Russia is deep inside

The Brexit exit campaign received strong support from Russia, which is interested in destabilizing the West. The report devotes a separate chapter to the interrelationships. It was only in the course of the investigation that the many connections with Russia were revealed at every step of the way, the conservative committee chairman Damian Collins told the Guardian. "There wasn't a point where we thought, 'Oh, it's not as bad as we feared,'" he said. "The connections just seem to have become deeper and more significant."

So far, such forms of unfair influencing have been easy, since practically unregulated, partly legal, partly illegally obtained user data can be used and misused at will. The report and its recommendations will certainly cause heated discussions, but in its entirety it represents the first step worth mentioning in order to contain the steadily and unhindered growing power of the large platforms. An even more detailed report is to follow in the autumn, which will shed more light on the role and mechanisms of online advertising.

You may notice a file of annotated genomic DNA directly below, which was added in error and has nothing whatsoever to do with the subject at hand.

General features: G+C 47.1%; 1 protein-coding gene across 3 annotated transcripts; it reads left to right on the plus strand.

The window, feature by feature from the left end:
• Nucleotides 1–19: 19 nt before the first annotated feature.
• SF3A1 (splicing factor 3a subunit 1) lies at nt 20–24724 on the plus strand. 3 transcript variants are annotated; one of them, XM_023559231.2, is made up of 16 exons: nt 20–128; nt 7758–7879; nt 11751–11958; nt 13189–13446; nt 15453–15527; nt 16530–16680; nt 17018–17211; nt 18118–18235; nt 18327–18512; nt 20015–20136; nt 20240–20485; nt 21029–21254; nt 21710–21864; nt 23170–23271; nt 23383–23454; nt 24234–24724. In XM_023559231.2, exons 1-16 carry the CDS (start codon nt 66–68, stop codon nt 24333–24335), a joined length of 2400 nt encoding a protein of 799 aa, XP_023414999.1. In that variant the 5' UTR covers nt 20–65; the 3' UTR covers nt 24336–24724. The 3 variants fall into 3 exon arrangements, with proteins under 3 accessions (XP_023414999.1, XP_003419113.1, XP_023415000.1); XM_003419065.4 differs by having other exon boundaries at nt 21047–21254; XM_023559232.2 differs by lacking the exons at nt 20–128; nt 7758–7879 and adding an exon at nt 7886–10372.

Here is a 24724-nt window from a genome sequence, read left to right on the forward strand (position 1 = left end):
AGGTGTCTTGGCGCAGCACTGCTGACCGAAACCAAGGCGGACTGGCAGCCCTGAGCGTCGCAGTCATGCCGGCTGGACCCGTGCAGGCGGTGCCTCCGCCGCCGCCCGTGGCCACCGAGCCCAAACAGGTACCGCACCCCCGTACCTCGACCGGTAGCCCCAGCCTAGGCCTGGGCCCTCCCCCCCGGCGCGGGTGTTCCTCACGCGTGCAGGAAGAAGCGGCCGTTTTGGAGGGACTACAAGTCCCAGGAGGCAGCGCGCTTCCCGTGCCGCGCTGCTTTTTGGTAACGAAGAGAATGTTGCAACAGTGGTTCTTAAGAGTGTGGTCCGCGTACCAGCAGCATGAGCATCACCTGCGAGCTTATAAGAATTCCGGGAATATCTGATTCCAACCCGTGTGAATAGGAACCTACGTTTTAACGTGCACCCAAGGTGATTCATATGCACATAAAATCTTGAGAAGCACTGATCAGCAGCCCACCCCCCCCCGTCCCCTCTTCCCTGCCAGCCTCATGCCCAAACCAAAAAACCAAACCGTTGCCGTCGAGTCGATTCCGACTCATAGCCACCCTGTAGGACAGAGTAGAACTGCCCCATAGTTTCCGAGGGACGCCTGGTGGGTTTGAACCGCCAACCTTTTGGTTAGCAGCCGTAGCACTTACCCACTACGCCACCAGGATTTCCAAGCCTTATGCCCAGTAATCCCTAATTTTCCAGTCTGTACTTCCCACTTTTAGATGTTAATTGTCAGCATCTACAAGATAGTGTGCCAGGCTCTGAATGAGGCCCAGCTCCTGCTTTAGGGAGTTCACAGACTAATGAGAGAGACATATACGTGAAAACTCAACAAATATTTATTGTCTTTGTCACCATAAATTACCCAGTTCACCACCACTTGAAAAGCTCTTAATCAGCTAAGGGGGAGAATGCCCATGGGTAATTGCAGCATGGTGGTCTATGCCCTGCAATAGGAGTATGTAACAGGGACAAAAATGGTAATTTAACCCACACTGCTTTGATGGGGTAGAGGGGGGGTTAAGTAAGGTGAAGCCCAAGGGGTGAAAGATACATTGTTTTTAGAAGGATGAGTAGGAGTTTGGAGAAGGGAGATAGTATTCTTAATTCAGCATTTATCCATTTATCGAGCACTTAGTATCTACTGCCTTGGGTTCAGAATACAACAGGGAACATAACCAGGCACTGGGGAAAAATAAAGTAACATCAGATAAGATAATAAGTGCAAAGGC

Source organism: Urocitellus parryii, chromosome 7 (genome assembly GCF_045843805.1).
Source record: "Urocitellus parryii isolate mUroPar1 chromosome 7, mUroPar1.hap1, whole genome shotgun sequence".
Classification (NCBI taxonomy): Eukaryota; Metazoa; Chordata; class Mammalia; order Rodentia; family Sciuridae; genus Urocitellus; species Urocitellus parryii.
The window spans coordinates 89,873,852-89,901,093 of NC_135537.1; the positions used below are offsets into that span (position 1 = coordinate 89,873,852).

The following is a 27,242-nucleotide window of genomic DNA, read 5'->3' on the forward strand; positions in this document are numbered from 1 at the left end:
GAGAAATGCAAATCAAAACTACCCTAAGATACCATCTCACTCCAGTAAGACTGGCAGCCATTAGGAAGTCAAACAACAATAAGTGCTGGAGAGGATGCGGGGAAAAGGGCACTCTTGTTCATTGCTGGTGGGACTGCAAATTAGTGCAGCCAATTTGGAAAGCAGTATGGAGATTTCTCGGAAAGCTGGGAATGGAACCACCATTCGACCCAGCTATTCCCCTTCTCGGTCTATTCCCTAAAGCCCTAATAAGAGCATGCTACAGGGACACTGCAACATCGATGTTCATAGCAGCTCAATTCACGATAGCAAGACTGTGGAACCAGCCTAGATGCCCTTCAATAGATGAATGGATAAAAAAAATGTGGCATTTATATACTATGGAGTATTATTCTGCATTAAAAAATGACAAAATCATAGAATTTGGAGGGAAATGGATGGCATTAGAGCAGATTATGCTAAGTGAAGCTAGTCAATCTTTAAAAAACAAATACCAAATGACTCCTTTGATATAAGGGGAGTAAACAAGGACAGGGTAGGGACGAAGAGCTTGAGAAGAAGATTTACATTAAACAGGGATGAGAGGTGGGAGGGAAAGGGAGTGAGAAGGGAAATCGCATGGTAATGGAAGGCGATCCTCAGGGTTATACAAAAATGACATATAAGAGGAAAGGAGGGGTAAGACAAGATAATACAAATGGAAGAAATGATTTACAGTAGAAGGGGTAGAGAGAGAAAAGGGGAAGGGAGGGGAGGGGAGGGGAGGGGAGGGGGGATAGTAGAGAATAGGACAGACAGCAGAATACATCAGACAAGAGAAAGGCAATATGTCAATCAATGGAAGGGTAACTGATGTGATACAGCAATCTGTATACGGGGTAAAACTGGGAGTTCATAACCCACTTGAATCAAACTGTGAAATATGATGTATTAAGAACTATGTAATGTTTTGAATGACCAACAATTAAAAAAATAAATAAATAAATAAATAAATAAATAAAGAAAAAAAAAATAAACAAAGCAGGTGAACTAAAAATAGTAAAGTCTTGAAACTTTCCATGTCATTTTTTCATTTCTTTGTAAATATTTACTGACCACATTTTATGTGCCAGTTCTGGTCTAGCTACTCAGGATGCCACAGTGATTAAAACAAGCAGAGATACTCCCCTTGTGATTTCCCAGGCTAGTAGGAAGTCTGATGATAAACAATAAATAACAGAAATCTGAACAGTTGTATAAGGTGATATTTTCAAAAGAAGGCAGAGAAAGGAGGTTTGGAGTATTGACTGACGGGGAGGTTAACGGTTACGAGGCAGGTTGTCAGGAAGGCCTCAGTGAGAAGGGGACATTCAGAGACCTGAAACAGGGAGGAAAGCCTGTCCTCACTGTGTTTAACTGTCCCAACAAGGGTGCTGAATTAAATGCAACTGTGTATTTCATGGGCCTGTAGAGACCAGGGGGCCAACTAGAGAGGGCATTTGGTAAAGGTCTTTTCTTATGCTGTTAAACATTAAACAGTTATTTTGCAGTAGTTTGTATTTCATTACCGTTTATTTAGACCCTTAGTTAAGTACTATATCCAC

However, whether the British government, which is overwhelmed by the EU exit negotiations, can actually develop a coherent law is another matter. Admittedly, the problem is not limited to the United Kingdom alone. The EU Commission warns, like a prayer wheel, of possible manipulation of opinion on the Internet. However, the message does not seem to have really reached most of the EU member states. A code of conduct for online platforms initiated by the EU Commission to curb disinformation in their networks has so far remained unsuccessful. Originally planned for July, the release has been postponed to September.

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About the author


Tomas grew up in Vienna, worked there for various providers and also studied political science. He received his journalistic training at Heise-Verlag, where he wrote for Mac & i, c't and Heise Online. He can be reached at +49 30 577148268 or [email protected] (PGP key) and tweets sometimes more, sometimes less at @tomas_np
Published 08/01/2018 at 1:16 PM